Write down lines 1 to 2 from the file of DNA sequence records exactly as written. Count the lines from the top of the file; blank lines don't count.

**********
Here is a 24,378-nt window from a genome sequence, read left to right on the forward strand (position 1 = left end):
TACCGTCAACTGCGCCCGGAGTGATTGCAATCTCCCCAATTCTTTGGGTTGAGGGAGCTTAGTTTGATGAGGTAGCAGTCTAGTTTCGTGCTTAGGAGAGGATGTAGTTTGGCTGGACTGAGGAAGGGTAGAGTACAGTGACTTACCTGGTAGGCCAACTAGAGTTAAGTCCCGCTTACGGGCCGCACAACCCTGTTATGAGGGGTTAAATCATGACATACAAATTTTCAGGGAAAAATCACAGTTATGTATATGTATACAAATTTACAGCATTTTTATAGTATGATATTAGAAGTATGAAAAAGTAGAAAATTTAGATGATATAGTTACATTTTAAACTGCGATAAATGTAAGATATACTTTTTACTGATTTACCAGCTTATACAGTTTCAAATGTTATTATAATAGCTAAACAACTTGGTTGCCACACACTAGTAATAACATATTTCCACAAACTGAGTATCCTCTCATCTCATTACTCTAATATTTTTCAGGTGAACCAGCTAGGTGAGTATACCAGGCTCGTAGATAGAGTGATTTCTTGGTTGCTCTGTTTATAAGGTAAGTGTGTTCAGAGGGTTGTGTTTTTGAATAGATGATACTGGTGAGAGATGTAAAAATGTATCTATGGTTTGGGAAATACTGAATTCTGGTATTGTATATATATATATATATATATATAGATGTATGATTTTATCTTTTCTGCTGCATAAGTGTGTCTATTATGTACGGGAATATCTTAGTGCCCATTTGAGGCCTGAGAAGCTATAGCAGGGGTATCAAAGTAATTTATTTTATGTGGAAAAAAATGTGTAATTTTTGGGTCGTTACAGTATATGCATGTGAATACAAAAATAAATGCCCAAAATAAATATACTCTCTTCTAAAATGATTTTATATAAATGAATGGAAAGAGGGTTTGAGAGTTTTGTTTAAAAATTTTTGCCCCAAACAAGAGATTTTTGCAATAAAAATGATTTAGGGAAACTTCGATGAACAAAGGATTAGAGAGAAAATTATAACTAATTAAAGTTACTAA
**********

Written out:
Here is a 24,378-nt window from a genome sequence, read left to right on the forward strand (position 1 = left end):
TACCGTCAACTGCGCCCGGAGTGATTGCAATCTCCCCAATTCTTTGGGTTGAGGGAGCTTAGTTTGATGAGGTAGCAGTCTAGTTTCGTGCTTAGGAGAGGATGTAGTTTGGCTGGACTGAGGAAGGGTAGAGTACAGTGACTTACCTGGTAGGCCAACTAGAGTTAAGTCCCGCTTACGGGCCGCACAACCCTGTTATGAGGGGTTAAATCATGACATACAAATTTTCAGGGAAAAATCACAGTTATGTATATGTATACAAATTTACAGCATTTTTATAGTATGATATTAGAAGTATGAAAAAGTAGAAAATTTAGATGATATAGTTACATTTTAAACTGCGATAAATGTAAGATATACTTTTTACTGATTTACCAGCTTATACAGTTTCAAATGTTATTATAATAGCTAAACAACTTGGTTGCCACACACTAGTAATAACATATTTCCACAAACTGAGTATCCTCTCATCTCATTACTCTAATATTTTTCAGGTGAACCAGCTAGGTGAGTATACCAGGCTCGTAGATAGAGTGATTTCTTGGTTGCTCTGTTTATAAGGTAAGTGTGTTCAGAGGGTTGTGTTTTTGAATAGATGATACTGGTGAGAGATGTAAAAATGTATCTATGGTTTGGGAAATACTGAATTCTGGTATTGTATATATATATATATATATATATAGATGTATGATTTTATCTTTTCTGCTGCATAAGTGTGTCTATTATGTACGGGAATATCTTAGTGCCCATTTGAGGCCTGAGAAGCTATAGCAGGGGTATCAAAGTAATTTATTTTATGTGGAAAAAAATGTGTAATTTTTGGGTCGTTACAGTATATGCATGTGAATACAAAAATAAATGCCCAAAATAAATATACTCTCTTCTAAAATGATTTTATATAAATGAATGGAAAGAGGGTTTGAGAGTTTTGTTTAAAAATTTTTGCCCCAAACAAGAGATTTTTGCAATAAAAATGATTTAGGGAAACTTCGATGAACAAAGGATTAGAGAGAAAATTATAACTAATTAAAGTTACTAA